I have a bitcoin address. How do I get it's balance and the amount of BTC (preferably in Satoshi) it's ever sent and received? I don't want to use any third-party bitcoin services, I want to do it as directly as possible. How can I do that?

  • Is it just one address you want info for? Are you saving the transactions for just one address or are you tabulating multiple addresses? More info (including preferred OS, client etc) will help. What is the scope of the project too? Ps what do you define as first party? Eg are you looking at the BitcoinDaemon on an OS and wanting to avoid API? Sep 10, 2014 at 11:34
  • @AussieCryptocurrency - the goal is get the info I want using the standard way, not third-party bitcoin services. That's it. Suppose, this is just one or a few arbitrary addresses - doesn't matter.
    – Incerteza
    Sep 10, 2014 at 12:30
  • The standard way, for most people, is to use third-party services. Bitcoin Core (and AFAIK other popular clients) don't support querying arbitrary addresses other than those that are part of the wallet. Sep 10, 2014 at 16:00
  • @NateEldredge, that can't be a standard way because the third-party services themselves obtain that information from somewhere.
    – Incerteza
    Sep 10, 2014 at 16:53
  • 1
    It's all in the public block chain, but the third party services have custom software to parse and index for arbitrary queries. You could write your own, but the standard software doesn't do it and I'm not aware of off-the-shelf solutions. If there are I'd be happy to know. Sep 10, 2014 at 17:09

2 Answers 2


If you dont want to use ANY 3rd party service, you will need to parse the entire blobkchain and put it inside a database so you can query whatever information you want.

To do that you have two options:

  • code your own parser for blocks/transactions, and here i suggest you using the rcpapi (its all json, nothing crazy) instead of doing it the hard way like this
  • use some software which can do it (something like blockexporer or Abe)

Another piece of advice: before you start downloading the blockchain, you need to set this in your bitcoin.conf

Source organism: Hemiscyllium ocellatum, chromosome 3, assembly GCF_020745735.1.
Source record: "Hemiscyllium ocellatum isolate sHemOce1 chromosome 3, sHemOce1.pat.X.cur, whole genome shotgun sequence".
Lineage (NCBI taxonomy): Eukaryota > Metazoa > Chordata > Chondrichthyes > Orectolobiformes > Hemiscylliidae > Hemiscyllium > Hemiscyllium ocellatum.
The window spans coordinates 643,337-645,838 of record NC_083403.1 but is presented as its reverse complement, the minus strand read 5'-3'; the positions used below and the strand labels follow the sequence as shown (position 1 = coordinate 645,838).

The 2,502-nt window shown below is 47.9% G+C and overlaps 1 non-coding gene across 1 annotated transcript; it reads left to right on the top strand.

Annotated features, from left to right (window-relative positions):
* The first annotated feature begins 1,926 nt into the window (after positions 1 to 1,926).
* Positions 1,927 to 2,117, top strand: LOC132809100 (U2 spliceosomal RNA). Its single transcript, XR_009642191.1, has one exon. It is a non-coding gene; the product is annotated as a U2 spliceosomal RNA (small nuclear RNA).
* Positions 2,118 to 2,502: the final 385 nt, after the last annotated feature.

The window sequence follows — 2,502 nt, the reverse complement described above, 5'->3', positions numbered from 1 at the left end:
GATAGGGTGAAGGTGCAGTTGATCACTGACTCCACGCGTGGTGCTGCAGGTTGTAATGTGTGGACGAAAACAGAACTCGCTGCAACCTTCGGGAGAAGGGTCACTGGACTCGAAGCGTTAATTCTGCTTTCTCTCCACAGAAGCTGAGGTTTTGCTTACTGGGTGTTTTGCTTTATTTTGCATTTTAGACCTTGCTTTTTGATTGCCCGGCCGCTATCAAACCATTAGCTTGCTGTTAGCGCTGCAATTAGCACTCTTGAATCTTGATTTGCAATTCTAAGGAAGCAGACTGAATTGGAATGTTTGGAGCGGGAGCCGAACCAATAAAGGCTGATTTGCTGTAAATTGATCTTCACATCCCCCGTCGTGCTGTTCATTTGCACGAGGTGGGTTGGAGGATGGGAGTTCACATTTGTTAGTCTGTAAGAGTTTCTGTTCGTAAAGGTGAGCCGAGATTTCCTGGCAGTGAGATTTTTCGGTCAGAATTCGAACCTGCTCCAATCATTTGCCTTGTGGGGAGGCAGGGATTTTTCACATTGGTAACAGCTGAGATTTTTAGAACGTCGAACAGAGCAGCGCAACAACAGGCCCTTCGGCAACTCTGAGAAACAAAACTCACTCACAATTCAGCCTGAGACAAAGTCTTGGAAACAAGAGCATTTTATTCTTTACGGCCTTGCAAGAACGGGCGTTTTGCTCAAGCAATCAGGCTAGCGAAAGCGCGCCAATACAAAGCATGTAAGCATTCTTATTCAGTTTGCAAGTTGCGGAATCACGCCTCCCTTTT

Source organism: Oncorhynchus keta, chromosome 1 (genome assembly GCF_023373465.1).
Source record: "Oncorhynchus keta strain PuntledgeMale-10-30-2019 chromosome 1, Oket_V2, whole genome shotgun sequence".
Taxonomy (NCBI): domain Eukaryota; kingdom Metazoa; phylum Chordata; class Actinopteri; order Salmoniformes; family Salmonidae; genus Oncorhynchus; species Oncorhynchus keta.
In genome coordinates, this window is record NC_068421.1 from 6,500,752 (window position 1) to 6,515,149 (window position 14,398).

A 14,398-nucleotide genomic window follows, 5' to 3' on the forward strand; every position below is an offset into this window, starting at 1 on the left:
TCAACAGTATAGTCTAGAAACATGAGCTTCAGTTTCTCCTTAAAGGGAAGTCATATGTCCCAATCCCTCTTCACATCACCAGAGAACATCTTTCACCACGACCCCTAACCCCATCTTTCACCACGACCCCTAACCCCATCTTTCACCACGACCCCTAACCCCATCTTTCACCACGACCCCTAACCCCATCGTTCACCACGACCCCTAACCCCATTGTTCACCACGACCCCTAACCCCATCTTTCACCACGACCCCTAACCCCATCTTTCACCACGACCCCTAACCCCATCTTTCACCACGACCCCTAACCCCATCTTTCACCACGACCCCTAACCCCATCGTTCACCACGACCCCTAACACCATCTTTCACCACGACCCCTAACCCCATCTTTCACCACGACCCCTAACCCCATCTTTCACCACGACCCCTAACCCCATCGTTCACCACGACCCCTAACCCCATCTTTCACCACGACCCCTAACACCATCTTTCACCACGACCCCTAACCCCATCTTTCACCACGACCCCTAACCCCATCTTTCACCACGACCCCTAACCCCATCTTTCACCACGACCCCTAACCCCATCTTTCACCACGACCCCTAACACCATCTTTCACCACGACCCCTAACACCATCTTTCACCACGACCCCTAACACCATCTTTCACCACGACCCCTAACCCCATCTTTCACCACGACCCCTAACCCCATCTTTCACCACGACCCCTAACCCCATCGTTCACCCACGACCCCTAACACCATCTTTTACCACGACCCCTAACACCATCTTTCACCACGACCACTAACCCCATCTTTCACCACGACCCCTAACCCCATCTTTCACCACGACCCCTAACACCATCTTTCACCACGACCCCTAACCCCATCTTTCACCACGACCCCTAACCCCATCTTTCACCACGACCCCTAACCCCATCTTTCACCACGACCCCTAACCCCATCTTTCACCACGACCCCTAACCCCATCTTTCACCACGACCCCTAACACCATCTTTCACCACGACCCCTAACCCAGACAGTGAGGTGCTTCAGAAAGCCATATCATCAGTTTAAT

# look up historical transactions

Which allows you to get detailed information about "old" transactions, but this will make grow the blockchain size in your disk significantly

  • If I put the entire blobkchain into a db, it'll become outdated in a few minutes, won't it? I'll have to constantly update the db.
    – Incerteza
    Sep 12, 2014 at 17:01
  • Thats why i suggest you using rpcapi: you need to be running a bitcoind somewhere and have a process querying the rcpapi each 10 mins (whatever time you want) and keep your db up-to-date
    – reiven
    Sep 12, 2014 at 17:04
  • Sorry, my question was "If I put the entire blobkchain into a db, it'll become outdated in a few minutes, won't it?"
    – Incerteza
    Sep 12, 2014 at 17:29
  • The answer is yes, but partially. If you keep a proceses checking for new blocks and their respective transactions and putting it into the db, you are ok. Keep in mind that the 6 confirmation needed gives you some time to parse 6 blocks
    – reiven
    Sep 12, 2014 at 17:36

The standard way to to this is to use software that downloads, parses, and indexes the blockchain. While possible to do create your own software using the bitcoin specification, there are a number of ready-built applications that you can use, such as those listed here: https://bitcoin.org/en/choose-your-wallet. It's going to take a really really long time for the initial download, but once that's done, you'll have access to all the information you're looking for and then some.

In addition, you mention that you would prefer to get the balance in Satoshis? Which ever application you decide to use should give you this option, but just in case that it doesn't, simply take the balance in BTC, and multiply it by 100,000,000.

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